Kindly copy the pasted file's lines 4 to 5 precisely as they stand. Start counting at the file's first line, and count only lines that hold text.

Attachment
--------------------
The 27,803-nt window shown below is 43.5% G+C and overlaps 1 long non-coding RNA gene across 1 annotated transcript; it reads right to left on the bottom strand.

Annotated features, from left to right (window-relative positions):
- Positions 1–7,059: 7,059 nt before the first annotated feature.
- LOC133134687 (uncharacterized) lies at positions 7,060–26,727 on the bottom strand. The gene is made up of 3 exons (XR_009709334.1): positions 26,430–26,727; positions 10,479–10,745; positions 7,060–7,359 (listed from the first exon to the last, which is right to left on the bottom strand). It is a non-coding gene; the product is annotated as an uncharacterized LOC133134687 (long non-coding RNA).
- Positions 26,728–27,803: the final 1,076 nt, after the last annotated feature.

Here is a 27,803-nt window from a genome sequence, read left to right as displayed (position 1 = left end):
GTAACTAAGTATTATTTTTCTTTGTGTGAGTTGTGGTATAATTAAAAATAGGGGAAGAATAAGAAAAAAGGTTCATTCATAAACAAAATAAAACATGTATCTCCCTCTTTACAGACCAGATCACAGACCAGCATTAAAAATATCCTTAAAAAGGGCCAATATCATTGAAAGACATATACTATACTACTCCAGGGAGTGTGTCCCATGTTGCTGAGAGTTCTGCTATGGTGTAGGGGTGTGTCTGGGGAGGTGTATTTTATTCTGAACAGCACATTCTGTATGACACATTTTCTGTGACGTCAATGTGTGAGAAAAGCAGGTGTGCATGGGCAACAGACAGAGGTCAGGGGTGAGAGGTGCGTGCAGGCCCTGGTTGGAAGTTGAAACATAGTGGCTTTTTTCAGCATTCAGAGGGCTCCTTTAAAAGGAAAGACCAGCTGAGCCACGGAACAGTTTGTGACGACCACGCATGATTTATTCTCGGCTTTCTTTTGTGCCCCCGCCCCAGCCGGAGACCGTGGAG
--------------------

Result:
- LOC133134687 (uncharacterized) lies at positions 7,060–26,727 on the bottom strand. The gene is made up of 3 exons (XR_009709334.1): positions 26,430–26,727; positions 10,479–10,745; positions 7,060–7,359 (listed from the first exon to the last, which is right to left on the bottom strand). It is a non-coding gene; the product is annotated as an uncharacterized LOC133134687 (long non-coding RNA).
- Positions 26,728–27,803: the final 1,076 nt, after the last annotated feature.